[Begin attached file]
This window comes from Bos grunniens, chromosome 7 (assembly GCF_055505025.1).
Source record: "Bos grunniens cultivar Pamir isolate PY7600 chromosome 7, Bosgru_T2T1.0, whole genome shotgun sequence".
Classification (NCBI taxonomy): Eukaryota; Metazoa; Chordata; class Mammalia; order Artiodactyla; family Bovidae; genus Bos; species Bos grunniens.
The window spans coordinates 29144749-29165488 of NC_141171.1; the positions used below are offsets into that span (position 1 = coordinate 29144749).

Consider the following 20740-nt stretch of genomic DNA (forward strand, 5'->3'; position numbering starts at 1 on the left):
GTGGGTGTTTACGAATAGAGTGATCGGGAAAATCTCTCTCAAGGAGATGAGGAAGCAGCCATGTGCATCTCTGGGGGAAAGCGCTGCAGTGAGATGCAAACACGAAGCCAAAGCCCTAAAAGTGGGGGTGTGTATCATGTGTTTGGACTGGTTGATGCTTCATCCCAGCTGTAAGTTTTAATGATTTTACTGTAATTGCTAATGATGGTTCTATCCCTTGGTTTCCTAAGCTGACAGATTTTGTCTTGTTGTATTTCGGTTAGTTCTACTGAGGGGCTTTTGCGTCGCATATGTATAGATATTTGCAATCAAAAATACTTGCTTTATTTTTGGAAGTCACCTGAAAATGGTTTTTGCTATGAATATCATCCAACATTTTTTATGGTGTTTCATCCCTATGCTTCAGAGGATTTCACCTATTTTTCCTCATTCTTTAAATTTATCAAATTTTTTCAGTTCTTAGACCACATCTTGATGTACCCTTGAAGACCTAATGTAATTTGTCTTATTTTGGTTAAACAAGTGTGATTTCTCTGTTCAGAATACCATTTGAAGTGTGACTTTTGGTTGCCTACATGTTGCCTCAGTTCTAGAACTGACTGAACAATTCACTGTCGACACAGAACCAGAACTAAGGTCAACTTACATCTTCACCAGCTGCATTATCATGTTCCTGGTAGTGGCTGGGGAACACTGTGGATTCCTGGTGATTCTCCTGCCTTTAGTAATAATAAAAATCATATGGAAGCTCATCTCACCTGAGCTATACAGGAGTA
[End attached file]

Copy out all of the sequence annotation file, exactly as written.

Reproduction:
This window comes from Bos grunniens, chromosome 7 (assembly GCF_055505025.1).
Source record: "Bos grunniens cultivar Pamir isolate PY7600 chromosome 7, Bosgru_T2T1.0, whole genome shotgun sequence".
Classification (NCBI taxonomy): Eukaryota; Metazoa; Chordata; class Mammalia; order Artiodactyla; family Bovidae; genus Bos; species Bos grunniens.
The window spans coordinates 29144749-29165488 of NC_141171.1; the positions used below are offsets into that span (position 1 = coordinate 29144749).

Consider the following 20740-nt stretch of genomic DNA (forward strand, 5'->3'; position numbering starts at 1 on the left):
GTGGGTGTTTACGAATAGAGTGATCGGGAAAATCTCTCTCAAGGAGATGAGGAAGCAGCCATGTGCATCTCTGGGGGAAAGCGCTGCAGTGAGATGCAAACACGAAGCCAAAGCCCTAAAAGTGGGGGTGTGTATCATGTGTTTGGACTGGTTGATGCTTCATCCCAGCTGTAAGTTTTAATGATTTTACTGTAATTGCTAATGATGGTTCTATCCCTTGGTTTCCTAAGCTGACAGATTTTGTCTTGTTGTATTTCGGTTAGTTCTACTGAGGGGCTTTTGCGTCGCATATGTATAGATATTTGCAATCAAAAATACTTGCTTTATTTTTGGAAGTCACCTGAAAATGGTTTTTGCTATGAATATCATCCAACATTTTTTATGGTGTTTCATCCCTATGCTTCAGAGGATTTCACCTATTTTTCCTCATTCTTTAAATTTATCAAATTTTTTCAGTTCTTAGACCACATCTTGATGTACCCTTGAAGACCTAATGTAATTTGTCTTATTTTGGTTAAACAAGTGTGATTTCTCTGTTCAGAATACCATTTGAAGTGTGACTTTTGGTTGCCTACATGTTGCCTCAGTTCTAGAACTGACTGAACAATTCACTGTCGACACAGAACCAGAACTAAGGTCAACTTACATCTTCACCAGCTGCATTATCATGTTCCTGGTAGTGGCTGGGGAACACTGTGGATTCCTGGTGATTCTCCTGCCTTTAGTAATAATAAAAATCATATGGAAGCTCATCTCACCTGAGCTATACAGGAGTA